With Australia’s two biggest leagues finished for 2019 I feel it’s time to look around at the changing marketing and sponsorship landscape within the sporting industry.
The one problem that is yet to be overcome, especially from my Australia point-of-view, is that too many clubs are under-resourced in digital marketing and that is harming their ability to convert fans into more revenue.
The challenge is that while elite clubs and rights holders are very well staffed when it comes to content, to not place more attention on digital means that clubs are not getting the fan insights they need and are wasting the opportunity to sell bigger and better digital inventory to their sponsors.
One of my clients recently told me that sponsorship spending in digital is growing between five and 10 per cent year on year – faster than anything else. One of their brands had actually shifted a third of their sponsorship spend into digital. I believe many more brands will shift more expenditure into digital inventory over the next few years – turning into the industry norm in a decade. We’re currently seeing the ‘early adopters’ of the industry make their first moves. It’s logical to see why, as more brands are trying to measure their sponsorship ROI through hard data and sales – rather than share of voice and logo placements. I believe the age of ‘sponsorship to sale’ is truly upon us and it’ll be ushered in through digital marketing.
Sports clubs work with many fantastic technology businesses in athletic high performance, sports science and analytics more but the one area that is lagging is in digital marketing.
If clubs are getting between 0.05 to 0.1 per cent click-through rates on display advertising, therefore the conversation has clearly changed from aiming for massive reach to deeply connecting with their fan bases and converting them. The task for clubs is to try and bring some of that creativity back in house by looking for technological solutions to boost engagement and data acquisition.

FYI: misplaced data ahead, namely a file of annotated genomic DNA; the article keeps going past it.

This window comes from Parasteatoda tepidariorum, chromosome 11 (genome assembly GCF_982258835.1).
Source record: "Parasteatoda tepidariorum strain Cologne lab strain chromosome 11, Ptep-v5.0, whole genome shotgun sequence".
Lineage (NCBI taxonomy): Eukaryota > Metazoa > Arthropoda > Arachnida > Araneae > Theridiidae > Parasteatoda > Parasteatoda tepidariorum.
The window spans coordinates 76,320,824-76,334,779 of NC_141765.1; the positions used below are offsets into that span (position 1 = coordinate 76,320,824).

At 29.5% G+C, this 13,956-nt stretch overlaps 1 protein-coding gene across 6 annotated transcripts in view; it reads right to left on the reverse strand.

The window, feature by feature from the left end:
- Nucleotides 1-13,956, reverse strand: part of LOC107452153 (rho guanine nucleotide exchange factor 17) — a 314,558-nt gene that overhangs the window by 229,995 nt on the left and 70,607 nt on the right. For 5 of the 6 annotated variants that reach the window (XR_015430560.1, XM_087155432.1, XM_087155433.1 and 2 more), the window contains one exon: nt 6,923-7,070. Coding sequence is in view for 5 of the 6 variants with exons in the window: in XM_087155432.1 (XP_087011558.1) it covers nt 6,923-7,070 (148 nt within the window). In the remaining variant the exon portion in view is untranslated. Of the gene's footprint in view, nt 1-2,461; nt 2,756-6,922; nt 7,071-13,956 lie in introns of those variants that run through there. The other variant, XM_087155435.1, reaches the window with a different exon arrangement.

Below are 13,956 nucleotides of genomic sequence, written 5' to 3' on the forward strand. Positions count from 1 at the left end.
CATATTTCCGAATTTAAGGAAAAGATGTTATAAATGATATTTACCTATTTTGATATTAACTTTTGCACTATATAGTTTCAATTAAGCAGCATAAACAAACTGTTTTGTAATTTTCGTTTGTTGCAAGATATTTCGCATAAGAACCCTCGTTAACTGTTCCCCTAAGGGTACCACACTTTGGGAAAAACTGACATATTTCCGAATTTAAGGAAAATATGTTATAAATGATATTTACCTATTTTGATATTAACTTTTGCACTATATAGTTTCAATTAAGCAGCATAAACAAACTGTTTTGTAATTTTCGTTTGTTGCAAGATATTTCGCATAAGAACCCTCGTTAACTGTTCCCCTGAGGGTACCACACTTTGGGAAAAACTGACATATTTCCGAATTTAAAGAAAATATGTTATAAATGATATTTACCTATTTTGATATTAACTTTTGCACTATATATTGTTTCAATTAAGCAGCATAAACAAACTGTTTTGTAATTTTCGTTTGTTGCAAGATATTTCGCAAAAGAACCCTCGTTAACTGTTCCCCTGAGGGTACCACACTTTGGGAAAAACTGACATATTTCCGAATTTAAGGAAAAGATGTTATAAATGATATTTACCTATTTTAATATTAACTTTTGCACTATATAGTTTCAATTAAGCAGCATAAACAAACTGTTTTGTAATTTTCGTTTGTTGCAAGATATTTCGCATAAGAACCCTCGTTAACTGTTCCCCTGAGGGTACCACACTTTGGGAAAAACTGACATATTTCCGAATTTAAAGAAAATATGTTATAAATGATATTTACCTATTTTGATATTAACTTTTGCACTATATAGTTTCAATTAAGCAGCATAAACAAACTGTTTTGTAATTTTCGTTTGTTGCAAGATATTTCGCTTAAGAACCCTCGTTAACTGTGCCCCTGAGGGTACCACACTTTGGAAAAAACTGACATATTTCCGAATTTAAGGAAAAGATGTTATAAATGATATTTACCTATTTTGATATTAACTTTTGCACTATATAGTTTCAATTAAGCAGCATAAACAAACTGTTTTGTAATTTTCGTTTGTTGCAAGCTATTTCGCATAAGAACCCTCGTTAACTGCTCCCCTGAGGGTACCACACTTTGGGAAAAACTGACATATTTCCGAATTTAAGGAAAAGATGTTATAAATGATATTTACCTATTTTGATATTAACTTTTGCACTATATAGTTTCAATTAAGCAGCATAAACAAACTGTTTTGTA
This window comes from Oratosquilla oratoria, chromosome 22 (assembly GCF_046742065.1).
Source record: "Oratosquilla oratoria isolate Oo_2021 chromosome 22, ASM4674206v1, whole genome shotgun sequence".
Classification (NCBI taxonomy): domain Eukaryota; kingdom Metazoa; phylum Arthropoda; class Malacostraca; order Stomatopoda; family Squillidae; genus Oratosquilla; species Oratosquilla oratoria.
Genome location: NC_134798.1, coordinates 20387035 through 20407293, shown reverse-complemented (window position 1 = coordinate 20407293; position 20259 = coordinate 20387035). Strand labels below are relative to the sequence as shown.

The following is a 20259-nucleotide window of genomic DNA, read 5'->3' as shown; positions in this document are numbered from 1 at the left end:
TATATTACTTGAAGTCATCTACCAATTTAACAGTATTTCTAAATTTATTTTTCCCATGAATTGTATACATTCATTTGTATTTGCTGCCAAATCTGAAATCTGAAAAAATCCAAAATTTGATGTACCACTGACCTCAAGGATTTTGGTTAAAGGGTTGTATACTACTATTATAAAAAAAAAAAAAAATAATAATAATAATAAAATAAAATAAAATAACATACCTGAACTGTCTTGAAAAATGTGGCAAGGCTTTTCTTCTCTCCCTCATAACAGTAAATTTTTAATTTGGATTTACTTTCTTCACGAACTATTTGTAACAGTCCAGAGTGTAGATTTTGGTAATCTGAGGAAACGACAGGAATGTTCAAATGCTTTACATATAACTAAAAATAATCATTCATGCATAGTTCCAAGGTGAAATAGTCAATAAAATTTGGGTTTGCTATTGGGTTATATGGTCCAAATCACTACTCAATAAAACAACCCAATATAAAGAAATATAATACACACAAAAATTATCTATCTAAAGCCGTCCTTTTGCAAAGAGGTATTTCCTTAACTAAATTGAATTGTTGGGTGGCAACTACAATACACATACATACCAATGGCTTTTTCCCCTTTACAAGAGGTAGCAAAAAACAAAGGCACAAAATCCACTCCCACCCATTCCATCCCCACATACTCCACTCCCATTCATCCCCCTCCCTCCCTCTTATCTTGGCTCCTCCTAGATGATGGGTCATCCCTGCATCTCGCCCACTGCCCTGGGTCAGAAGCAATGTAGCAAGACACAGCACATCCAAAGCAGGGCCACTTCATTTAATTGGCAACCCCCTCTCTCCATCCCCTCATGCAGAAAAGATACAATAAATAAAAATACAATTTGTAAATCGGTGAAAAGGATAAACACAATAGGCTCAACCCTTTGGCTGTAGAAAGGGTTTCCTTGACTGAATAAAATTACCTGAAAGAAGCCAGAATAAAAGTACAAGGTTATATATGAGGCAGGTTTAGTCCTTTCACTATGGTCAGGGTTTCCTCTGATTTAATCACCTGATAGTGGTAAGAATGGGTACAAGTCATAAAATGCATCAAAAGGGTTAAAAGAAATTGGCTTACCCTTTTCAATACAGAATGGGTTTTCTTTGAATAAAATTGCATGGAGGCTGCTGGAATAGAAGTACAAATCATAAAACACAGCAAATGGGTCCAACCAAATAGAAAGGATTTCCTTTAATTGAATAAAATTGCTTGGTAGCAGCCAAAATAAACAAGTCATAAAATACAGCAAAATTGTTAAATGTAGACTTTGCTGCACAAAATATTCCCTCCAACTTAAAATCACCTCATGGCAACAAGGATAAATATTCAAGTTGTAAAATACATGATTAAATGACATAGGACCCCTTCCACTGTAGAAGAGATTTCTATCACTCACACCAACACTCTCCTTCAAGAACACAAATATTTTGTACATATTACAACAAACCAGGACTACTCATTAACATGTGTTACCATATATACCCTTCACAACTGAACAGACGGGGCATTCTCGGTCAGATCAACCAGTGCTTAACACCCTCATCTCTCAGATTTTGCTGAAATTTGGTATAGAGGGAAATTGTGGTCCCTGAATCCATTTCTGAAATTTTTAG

One of the biggest challenges I see in club-land is resourcing and staff turnover, which leads to poor continuity, a constant pain point in this industry. Should they be adopting a similar mindset as their on-field and high performance counterparts and work in sync with external tech businesses to fill their internal gaps? I think so and it benefits everyone.
The sporting industry is no doubt changing – I’d say for the better – and there’s lots more to come. Like with many industries, there is a hesitance to be the first mover (even if that’s not quite how we think of ourselves), so elite clubs and digital marketing businesses have to work closer in building a greater trust with each other.
The sports industry is built on partnerships. I believe we’re all better off when useful external technologies are seen as allies that can fill in the internal gaps within your club, or elite clubs in general. Pioneering technology should not be the domain for athletes or high-performance, it is for back of house for clubs as well.